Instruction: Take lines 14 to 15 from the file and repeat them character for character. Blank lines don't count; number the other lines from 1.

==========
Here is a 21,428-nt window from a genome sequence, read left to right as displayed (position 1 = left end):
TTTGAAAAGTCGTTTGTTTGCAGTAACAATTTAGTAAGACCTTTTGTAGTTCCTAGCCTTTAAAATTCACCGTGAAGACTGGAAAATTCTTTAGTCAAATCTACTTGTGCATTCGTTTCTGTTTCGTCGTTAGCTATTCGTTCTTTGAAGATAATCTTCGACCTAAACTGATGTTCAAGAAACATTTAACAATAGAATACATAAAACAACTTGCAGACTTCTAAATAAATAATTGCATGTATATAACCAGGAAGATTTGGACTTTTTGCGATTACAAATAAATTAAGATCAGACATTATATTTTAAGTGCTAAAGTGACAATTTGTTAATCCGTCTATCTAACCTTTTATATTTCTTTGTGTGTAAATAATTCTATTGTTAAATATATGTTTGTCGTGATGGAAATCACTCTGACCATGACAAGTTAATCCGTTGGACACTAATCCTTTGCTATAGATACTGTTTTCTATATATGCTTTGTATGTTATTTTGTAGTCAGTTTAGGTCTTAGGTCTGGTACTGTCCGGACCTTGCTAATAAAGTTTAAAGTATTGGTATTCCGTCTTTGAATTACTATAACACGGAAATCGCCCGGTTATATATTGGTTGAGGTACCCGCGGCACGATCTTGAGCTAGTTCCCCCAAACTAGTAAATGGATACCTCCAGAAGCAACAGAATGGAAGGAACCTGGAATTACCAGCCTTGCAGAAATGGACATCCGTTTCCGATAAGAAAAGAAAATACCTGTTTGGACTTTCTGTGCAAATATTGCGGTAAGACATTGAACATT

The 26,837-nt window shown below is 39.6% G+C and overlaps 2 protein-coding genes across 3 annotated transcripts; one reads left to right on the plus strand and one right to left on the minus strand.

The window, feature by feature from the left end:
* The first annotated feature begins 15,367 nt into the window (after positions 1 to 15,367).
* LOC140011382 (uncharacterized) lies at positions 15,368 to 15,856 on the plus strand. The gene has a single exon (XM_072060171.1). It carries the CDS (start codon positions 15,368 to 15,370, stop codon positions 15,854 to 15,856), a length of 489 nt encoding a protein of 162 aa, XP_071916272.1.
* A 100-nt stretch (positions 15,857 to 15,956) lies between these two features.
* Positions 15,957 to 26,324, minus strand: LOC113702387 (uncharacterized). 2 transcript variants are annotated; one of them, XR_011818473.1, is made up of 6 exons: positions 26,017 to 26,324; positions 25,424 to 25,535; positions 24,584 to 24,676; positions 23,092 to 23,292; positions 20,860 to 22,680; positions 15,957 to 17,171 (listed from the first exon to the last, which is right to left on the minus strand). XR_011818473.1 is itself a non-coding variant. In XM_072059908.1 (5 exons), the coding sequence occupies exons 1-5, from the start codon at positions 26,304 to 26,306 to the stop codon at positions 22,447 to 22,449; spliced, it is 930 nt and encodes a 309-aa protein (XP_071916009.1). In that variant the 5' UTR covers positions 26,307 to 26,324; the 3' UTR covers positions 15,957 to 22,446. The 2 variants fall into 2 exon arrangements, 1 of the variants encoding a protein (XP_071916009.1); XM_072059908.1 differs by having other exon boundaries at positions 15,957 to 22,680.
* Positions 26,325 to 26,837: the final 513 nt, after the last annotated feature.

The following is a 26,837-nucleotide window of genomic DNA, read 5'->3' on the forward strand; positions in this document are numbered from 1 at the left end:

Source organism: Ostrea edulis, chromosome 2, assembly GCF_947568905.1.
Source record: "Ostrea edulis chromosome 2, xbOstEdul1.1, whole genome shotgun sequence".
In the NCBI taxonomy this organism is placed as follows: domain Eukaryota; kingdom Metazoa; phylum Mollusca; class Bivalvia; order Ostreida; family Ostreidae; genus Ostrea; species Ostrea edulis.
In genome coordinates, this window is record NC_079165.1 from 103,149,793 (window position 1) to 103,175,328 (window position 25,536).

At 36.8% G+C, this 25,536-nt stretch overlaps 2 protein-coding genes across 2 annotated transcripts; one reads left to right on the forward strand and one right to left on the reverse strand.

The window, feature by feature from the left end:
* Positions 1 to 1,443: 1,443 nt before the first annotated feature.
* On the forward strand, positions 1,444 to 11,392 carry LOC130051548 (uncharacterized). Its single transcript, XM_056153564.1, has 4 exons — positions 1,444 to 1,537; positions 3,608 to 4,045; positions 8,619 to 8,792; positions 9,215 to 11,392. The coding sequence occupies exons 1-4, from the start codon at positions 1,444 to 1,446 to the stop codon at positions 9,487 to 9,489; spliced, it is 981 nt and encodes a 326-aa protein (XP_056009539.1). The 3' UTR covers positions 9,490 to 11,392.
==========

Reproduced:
In genome coordinates, this window is record NC_079165.1 from 103,149,793 (window position 1) to 103,175,328 (window position 25,536).

At 36.8% G+C, this 25,536-nt stretch overlaps 2 protein-coding genes across 2 annotated transcripts; one reads left to right on the forward strand and one right to left on the reverse strand.